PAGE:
Just stepping into the beautiful house of Artist Do Duy Ngoc, visitors will be dazzled by some 700 clocks of all kinds displayed on his shelves, his tables, sitting in showcases and hung all over his walls.
A cascade of clocks displayed inside Mr. Ngoc's house
At the age of 17, Ngoc, now 58 years old, left his family to go to Sai Gon for further education after studying painting at the Hue Art School in Hue, the former imperial capital of Viet Nam. To earn money for his schooling, Ngoc had to do various jobs including cleaning up in a printing workshop, selling newspapers and proofreading.
Despite the challenges and hardships, Ngoc achieved great success in his studies and finally graduated with bachelor degrees in Oriental philosophies, Vietnamese-Sino Chinese, and in newspapers and magazines.
Heart of a Collector
Ngoc began his collection hobby in the early 1970s. At the outset, he collected porcelains, gems and articles made of elephant tusks. Shortly afterwards, he shifted his interest to collecting clocks.
Ngoc explains that he loved to listen to the tick-tock sound of a clock ever since he was a small child. When walking past a clock store, Ngoc always stopped in front for awhile to contemplate the aestheticism of the clocks, their different designs and shapes, as they hung from the walls.
Ngoc says, “I’m interested in watching the swing of the clock pendulum. In many ways, the working of the clock is just as delicate and sensitive as that of the human body – a slight jolt can disrupt the swing of the pendulum and stop the clock, just as a poor heart can suddenly give up and extinguish life. The vicissitudes of both mechanisms are so much alike. This is why I feel the heartbeat and life itself in the working of the clock, and learn to appreciate every precious moment of time passing by with its constant tick-tocks.”
Another reason, says Ngoc, was that many people have collected porcelain, gems and stamps but nobody collected clocks. According to the first clock collector in Viet Nam, the art of collecting antiques lies not only in the search for the rare and precious but also in the rejection of the mundane and trivial. This is also the art of living.
At his home, there are currently some 700 wind-up clocks manufactured in many different countries around the world. The oldest was made in the 17th century and the latest around 100 years ago and the most expensive is probably a French clock worth some US$20,000. There are also atmospheric clocks and “rolling ball” clocks. Most were brought during Ngoc’s trips to the United States and Europe.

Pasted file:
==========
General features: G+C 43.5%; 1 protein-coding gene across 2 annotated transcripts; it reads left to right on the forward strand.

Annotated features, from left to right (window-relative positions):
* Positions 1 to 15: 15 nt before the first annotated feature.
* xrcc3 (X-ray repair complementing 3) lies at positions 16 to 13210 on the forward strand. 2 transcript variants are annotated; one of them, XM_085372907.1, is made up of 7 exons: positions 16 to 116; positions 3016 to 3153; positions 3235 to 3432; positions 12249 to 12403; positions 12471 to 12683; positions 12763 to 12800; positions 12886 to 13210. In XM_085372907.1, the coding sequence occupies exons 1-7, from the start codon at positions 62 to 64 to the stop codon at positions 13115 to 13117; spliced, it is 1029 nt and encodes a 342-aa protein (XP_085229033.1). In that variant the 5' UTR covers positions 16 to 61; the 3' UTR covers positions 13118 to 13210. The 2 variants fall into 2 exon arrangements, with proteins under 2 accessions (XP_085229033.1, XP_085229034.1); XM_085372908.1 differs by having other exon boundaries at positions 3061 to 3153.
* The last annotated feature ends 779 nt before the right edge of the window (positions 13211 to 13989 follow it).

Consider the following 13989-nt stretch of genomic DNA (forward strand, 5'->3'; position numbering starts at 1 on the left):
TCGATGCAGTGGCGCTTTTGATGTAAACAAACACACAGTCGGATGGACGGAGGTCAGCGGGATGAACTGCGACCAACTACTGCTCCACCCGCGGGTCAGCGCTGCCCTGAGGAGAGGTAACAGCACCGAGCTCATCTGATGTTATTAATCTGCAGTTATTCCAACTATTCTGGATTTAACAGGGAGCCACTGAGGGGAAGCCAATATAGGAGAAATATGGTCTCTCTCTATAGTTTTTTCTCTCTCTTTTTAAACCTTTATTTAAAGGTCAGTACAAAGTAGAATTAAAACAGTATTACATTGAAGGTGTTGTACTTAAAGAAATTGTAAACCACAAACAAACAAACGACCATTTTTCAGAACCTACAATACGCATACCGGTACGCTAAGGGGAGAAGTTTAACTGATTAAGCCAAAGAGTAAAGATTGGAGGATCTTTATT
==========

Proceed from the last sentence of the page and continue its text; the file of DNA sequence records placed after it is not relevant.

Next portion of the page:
Ngoc said, “Collecting clocks is the karma of my life. I keep on seeking and hoarding as many ancient clocks as possible. I often feel a great anguish when a beautiful clock can’t be acquired because it is not for sale or there are not sufficient funds available for its purchase. With time, I have come to realize that greed is the root of misery, and only after one has overcome their desire for ownership can one truly appreciate a clock for its beauty – be it his or others’.”
Ngoc was granted a certificate for being the person with the most wind-up clocks in Viet Nam four years ago
Ancient clocks, of course, cost a lot of money. Sometimes, Ngoc had to spend thousands of dollars on a desired clock. He confesses that there have been times he did think about selling all of his clocks.
“I now and then feel that it’s rather heartless for me to spend thousands of dollars on a clock just for fun while many poor people are striving for only a few thousand dong a day to survive.”
So far, however, Ngoc has not sold his collection, prevented by the realization that no matter what he does and how he tries, he can’t exchange his simple hobby for absolute equality between people in society.
To earn more money for his luxury hobby, Ngoc has to work as a book cover designer and a painter. He has become one of the top book cover artists in the city and gained a lot of money from this creative job. He also earns money from his paintings, which are mostly sold in the United States and Europe.
Four years ago, VietBooks, a Vietnamese Guinness records organization, granted Ngoc and his long-running passion a certificate for being the person with the most wind-up clocks in Viet Nam.